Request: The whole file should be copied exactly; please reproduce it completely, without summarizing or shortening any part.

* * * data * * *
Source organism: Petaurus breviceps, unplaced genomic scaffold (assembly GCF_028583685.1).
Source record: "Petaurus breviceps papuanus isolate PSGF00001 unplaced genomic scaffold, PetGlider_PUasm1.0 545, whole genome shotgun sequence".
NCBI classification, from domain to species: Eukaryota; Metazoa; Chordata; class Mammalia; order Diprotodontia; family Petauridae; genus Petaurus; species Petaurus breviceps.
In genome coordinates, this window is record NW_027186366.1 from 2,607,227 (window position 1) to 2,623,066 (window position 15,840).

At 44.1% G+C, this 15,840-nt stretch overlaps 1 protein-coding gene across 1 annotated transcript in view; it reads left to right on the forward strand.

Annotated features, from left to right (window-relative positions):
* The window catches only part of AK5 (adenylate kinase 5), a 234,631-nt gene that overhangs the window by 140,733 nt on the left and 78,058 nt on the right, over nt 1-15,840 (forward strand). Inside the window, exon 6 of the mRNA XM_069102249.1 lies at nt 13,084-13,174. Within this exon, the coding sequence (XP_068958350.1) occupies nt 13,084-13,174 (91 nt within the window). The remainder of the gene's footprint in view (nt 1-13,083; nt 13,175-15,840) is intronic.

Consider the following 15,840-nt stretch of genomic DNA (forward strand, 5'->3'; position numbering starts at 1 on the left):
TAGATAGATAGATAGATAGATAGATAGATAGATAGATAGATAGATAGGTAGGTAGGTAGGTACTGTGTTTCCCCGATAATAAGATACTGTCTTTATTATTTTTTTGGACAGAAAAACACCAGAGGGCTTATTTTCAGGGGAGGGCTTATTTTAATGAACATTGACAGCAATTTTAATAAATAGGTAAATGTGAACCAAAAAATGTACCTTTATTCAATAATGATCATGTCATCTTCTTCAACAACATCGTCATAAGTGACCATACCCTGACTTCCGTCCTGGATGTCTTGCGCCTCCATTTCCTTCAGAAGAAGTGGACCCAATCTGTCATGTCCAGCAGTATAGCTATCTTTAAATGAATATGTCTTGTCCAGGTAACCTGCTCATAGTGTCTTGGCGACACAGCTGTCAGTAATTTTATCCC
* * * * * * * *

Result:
Source organism: Petaurus breviceps, unplaced genomic scaffold (assembly GCF_028583685.1).
Source record: "Petaurus breviceps papuanus isolate PSGF00001 unplaced genomic scaffold, PetGlider_PUasm1.0 545, whole genome shotgun sequence".
NCBI classification, from domain to species: Eukaryota; Metazoa; Chordata; class Mammalia; order Diprotodontia; family Petauridae; genus Petaurus; species Petaurus breviceps.
In genome coordinates, this window is record NW_027186366.1 from 2,607,227 (window position 1) to 2,623,066 (window position 15,840).

At 44.1% G+C, this 15,840-nt stretch overlaps 1 protein-coding gene across 1 annotated transcript in view; it reads left to right on the forward strand.

Annotated features, from left to right (window-relative positions):
* The window catches only part of AK5 (adenylate kinase 5), a 234,631-nt gene that overhangs the window by 140,733 nt on the left and 78,058 nt on the right, over nt 1-15,840 (forward strand). Inside the window, exon 6 of the mRNA XM_069102249.1 lies at nt 13,084-13,174. Within this exon, the coding sequence (XP_068958350.1) occupies nt 13,084-13,174 (91 nt within the window). The remainder of the gene's footprint in view (nt 1-13,083; nt 13,175-15,840) is intronic.

Consider the following 15,840-nt stretch of genomic DNA (forward strand, 5'->3'; position numbering starts at 1 on the left):
TAGATAGATAGATAGATAGATAGATAGATAGATAGATAGATAGATAGGTAGGTAGGTAGGTACTGTGTTTCCCCGATAATAAGATACTGTCTTTATTATTTTTTTGGACAGAAAAACACCAGAGGGCTTATTTTCAGGGGAGGGCTTATTTTAATGAACATTGACAGCAATTTTAATAAATAGGTAAATGTGAACCAAAAAATGTACCTTTATTCAATAATGATCATGTCATCTTCTTCAACAACATCGTCATAAGTGACCATACCCTGACTTCCGTCCTGGATGTCTTGCGCCTCCATTTCCTTCAGAAGAAGTGGACCCAATCTGTCATGTCCAGCAGTATAGCTATCTTTAAATGAATATGTCTTGTCCAGGTAACCTGCTCATAGTGTCTTGGCGACACAGCTGTCAGTAATTTTATCCC